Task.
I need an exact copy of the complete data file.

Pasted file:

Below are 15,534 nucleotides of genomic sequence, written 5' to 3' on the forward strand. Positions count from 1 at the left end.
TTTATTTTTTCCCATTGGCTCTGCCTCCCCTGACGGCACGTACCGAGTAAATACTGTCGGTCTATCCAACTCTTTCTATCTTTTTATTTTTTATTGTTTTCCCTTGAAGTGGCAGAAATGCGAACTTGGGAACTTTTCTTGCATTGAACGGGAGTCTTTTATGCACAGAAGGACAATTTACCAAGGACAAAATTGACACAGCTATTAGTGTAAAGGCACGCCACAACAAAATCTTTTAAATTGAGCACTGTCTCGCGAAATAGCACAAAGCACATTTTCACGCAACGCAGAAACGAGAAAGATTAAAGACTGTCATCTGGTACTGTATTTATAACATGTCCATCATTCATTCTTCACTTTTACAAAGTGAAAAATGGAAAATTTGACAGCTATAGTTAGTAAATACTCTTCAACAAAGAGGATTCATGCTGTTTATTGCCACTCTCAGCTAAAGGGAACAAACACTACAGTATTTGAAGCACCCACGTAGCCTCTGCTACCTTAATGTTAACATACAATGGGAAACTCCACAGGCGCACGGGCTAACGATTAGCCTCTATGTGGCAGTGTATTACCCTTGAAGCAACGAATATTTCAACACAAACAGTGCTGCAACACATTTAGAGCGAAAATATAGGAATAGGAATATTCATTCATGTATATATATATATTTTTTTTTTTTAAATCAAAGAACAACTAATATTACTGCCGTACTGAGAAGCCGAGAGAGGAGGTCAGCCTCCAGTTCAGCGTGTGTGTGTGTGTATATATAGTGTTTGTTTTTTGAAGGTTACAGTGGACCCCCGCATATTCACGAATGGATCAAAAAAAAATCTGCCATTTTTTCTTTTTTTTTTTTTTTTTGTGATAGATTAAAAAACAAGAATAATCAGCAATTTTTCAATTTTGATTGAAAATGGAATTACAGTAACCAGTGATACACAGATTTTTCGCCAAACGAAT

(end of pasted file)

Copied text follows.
Below are 15,534 nucleotides of genomic sequence, written 5' to 3' on the forward strand. Positions count from 1 at the left end.
TTTATTTTTTCCCATTGGCTCTGCCTCCCCTGACGGCACGTACCGAGTAAATACTGTCGGTCTATCCAACTCTTTCTATCTTTTTATTTTTTATTGTTTTCCCTTGAAGTGGCAGAAATGCGAACTTGGGAACTTTTCTTGCATTGAACGGGAGTCTTTTATGCACAGAAGGACAATTTACCAAGGACAAAATTGACACAGCTATTAGTGTAAAGGCACGCCACAACAAAATCTTTTAAATTGAGCACTGTCTCGCGAAATAGCACAAAGCACATTTTCACGCAACGCAGAAACGAGAAAGATTAAAGACTGTCATCTGGTACTGTATTTATAACATGTCCATCATTCATTCTTCACTTTTACAAAGTGAAAAATGGAAAATTTGACAGCTATAGTTAGTAAATACTCTTCAACAAAGAGGATTCATGCTGTTTATTGCCACTCTCAGCTAAAGGGAACAAACACTACAGTATTTGAAGCACCCACGTAGCCTCTGCTACCTTAATGTTAACATACAATGGGAAACTCCACAGGCGCACGGGCTAACGATTAGCCTCTATGTGGCAGTGTATTACCCTTGAAGCAACGAATATTTCAACACAAACAGTGCTGCAACACATTTAGAGCGAAAATATAGGAATAGGAATATTCATTCATGTATATATATATATTTTTTTTTTTTAAATCAAAGAACAACTAATATTACTGCCGTACTGAGAAGCCGAGAGAGGAGGTCAGCCTCCAGTTCAGCGTGTGTGTGTGTGTATATATAGTGTTTGTTTTTTGAAGGTTACAGTGGACCCCCGCATATTCACGAATGGATCAAAAAAAAATCTGCCATTTTTTCTTTTTTTTTTTTTTTTTGTGATAGATTAAAAAACAAGAATAATCAGCAATTTTTCAATTTTGATTGAAAATGGAATTACAGTAACCAGTGATACACAGATTTTTCGCCAAACGAAT